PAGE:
Off road driving on roads of different surfaces

in Off Road Driving

Off road Driving through branches

Off Road Driving in mud

Driving through mud, especially if there are deep wheel tracks, demands non-stop concentration on the road so that you’ll be able to choose the right trajectory. It also requires from you virtuosity during acceleration and while steering. If you manage to get through the mud without stopping and your car “goes” where you wanted it to go, you get a great satisfaction. And you can consider that you do understand something about off road driving.

Off road driving through mud

Few Off Road driving advices…

◊ To be able to hold the right direction, drive without skidding. Otherwise you will loose control and your car can start to slide and you will end up in the ditch, in the wheel tracks, in the tree or elsewhere.

◊ If the wheels of your car start to spin but the car is still moving onwards, let “her“ do it. But if the onward moving has stopped, you should also stop your efforts, because you will only sink deeper in the mud by continuing such “driving“. The only thing you can try in such situation (if you don’t “sit“ on the axles) is to shift into third reduction gear and try to skid so that the trod could dispose of the mud – sometimes it helps.

◊ During off road driving it is not recommended to drive directly in the wheel tracks. You should choose one of the following options:

• If the width of axles of your car allows or the wheel track is narrow enough, go over it leaving it in the middle.
• If the wheel track is wide, let the wheels of one side go through it and the wheels of other side – on top of it. If after such experiment your “kangaroo catching grid” has “caught” a bunch of turfs, you can be sure, that this wheel track was really deep – it’s better to avoid it.

Muddy trail in spring

◊ If however you find yourself in the wheel track with all four wheels and the car is still moving onwards, here’s what you can do to exit from the “tramway rails“ in a real off road driving style:

• Unless the wheel tracks are not very narrow, you can try to “swing” the wheels out of them: use the second reduction gear, turn the steering wheel to the left and then make a sharp turn to the right – and so the front wheels has “swung” out of the wheel track on right side. If you want to get on the left side, turn the steering to the other side. In the case of “swinging out” there is no guaranty that the rear wheels will also get out.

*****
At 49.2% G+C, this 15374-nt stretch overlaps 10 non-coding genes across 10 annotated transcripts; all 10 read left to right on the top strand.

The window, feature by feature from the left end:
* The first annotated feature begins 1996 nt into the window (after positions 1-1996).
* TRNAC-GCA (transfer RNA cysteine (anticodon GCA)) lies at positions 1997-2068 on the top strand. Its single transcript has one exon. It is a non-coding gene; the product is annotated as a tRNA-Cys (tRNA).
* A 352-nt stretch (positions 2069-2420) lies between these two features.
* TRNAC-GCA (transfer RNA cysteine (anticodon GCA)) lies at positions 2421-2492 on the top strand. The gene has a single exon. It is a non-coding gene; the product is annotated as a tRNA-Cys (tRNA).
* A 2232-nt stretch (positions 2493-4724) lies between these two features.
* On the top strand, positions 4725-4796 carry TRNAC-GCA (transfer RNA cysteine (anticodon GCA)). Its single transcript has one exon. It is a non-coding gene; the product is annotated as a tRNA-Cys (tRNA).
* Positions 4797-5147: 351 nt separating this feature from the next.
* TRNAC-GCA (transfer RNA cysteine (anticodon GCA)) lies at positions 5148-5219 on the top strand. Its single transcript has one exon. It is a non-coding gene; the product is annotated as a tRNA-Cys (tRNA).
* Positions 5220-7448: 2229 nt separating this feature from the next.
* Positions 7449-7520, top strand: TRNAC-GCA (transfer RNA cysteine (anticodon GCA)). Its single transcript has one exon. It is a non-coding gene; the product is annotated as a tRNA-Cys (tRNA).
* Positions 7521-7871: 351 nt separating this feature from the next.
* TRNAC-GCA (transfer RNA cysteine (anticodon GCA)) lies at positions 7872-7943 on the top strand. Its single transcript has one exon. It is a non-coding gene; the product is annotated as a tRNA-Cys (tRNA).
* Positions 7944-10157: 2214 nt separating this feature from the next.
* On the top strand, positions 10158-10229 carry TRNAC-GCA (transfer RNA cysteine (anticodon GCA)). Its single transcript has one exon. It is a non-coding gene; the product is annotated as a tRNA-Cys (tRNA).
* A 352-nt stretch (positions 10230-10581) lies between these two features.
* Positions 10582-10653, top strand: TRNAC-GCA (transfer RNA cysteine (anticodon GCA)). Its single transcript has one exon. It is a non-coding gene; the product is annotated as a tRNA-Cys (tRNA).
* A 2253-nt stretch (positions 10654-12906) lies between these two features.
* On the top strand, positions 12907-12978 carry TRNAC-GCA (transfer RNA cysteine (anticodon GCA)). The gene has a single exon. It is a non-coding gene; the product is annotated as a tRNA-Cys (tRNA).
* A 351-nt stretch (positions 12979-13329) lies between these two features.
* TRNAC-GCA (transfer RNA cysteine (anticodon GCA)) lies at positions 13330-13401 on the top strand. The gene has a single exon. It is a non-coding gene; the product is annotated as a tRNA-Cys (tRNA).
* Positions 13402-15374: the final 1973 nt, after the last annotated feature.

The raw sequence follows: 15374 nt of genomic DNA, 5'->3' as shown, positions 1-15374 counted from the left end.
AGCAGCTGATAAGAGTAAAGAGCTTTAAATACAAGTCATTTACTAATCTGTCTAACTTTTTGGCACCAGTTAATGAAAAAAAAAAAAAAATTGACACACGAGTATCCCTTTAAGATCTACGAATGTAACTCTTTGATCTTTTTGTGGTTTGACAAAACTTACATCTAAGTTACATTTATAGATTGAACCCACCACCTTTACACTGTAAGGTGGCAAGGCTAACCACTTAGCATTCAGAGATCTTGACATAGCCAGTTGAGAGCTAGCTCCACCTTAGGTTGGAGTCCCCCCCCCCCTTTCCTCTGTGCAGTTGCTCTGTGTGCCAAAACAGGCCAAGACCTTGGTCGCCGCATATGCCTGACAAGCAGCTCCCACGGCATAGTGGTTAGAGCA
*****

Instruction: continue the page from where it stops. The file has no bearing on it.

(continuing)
• Take a shovel and dig “gaps” on that side of the wheel tracks, where you want get out. Turn to the right or left respectively, shift into the first reduction gear and when the front wheels get into the “gaps” they will climb up on the edge of the wheel track. Usually in this case the rear wheels follow the front wheels.

Off road driving through branches

Driving through branches

As a result to forestry operations, forest roads and paths are often covered with branches or slabs. They lay on the roads criss-cross and can stick somewhere in the transmission and make a very unpleasant surprise – perforate the brake pipes, damage the ram rubbers, stick in the ventilation system, etc. To continue your off road driving in a safe way, it is recommended to step out of the car, to walk along and evaluate the road, take aside the biggest logs and branches that are laying “against the grain” and then drive through with the lowest possible gear.

Off road driving through long grass

Driving through long grass

You would laugh if I recommended walking through the grass at first. Because most often in this “long grass” there are thistles, nettles and other prickling weed… And to wade through it for several kilometres in a nice summer day of 30ºC is quite a challenge for your endurance and it doesn’t go together with off road driving.
And still… there can be rocks and logs in the grass. Sometimes even drainage well without the cover. So here we drive slowly and carefully with minimum rotation speed.

Previous post:

Next post: